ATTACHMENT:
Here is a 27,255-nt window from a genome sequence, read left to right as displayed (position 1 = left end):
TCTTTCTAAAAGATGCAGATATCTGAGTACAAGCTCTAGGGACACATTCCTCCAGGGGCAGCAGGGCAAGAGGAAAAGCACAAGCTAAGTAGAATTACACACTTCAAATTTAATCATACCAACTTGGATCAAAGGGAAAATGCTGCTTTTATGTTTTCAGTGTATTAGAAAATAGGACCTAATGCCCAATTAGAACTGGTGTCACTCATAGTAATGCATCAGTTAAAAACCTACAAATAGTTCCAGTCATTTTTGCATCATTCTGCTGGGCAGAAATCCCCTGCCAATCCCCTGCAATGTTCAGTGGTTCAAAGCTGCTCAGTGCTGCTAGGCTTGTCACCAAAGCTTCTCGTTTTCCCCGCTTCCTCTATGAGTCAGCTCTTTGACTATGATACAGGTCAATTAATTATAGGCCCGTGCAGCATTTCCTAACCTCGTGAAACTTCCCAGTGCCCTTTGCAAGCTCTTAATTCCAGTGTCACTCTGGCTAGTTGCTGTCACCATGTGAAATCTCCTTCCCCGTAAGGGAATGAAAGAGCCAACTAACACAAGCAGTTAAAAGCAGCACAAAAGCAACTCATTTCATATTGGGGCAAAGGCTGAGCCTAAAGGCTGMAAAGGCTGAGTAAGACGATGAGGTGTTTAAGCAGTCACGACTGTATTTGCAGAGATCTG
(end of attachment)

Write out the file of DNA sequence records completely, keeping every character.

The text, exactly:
Here is a 27,255-nt window from a genome sequence, read left to right as displayed (position 1 = left end):
TCTTTCTAAAAGATGCAGATATCTGAGTACAAGCTCTAGGGACACATTCCTCCAGGGGCAGCAGGGCAAGAGGAAAAGCACAAGCTAAGTAGAATTACACACTTCAAATTTAATCATACCAACTTGGATCAAAGGGAAAATGCTGCTTTTATGTTTTCAGTGTATTAGAAAATAGGACCTAATGCCCAATTAGAACTGGTGTCACTCATAGTAATGCATCAGTTAAAAACCTACAAATAGTTCCAGTCATTTTTGCATCATTCTGCTGGGCAGAAATCCCCTGCCAATCCCCTGCAATGTTCAGTGGTTCAAAGCTGCTCAGTGCTGCTAGGCTTGTCACCAAAGCTTCTCGTTTTCCCCGCTTCCTCTATGAGTCAGCTCTTTGACTATGATACAGGTCAATTAATTATAGGCCCGTGCAGCATTTCCTAACCTCGTGAAACTTCCCAGTGCCCTTTGCAAGCTCTTAATTCCAGTGTCACTCTGGCTAGTTGCTGTCACCATGTGAAATCTCCTTCCCCGTAAGGGAATGAAAGAGCCAACTAACACAAGCAGTTAAAAGCAGCACAAAAGCAACTCATTTCATATTGGGGCAAAGGCTGAGCCTAAAGGCTGMAAAGGCTGAGTAAGACGATGAGGTGTTTAAGCAGTCACGACTGTATTTGCAGAGATCTG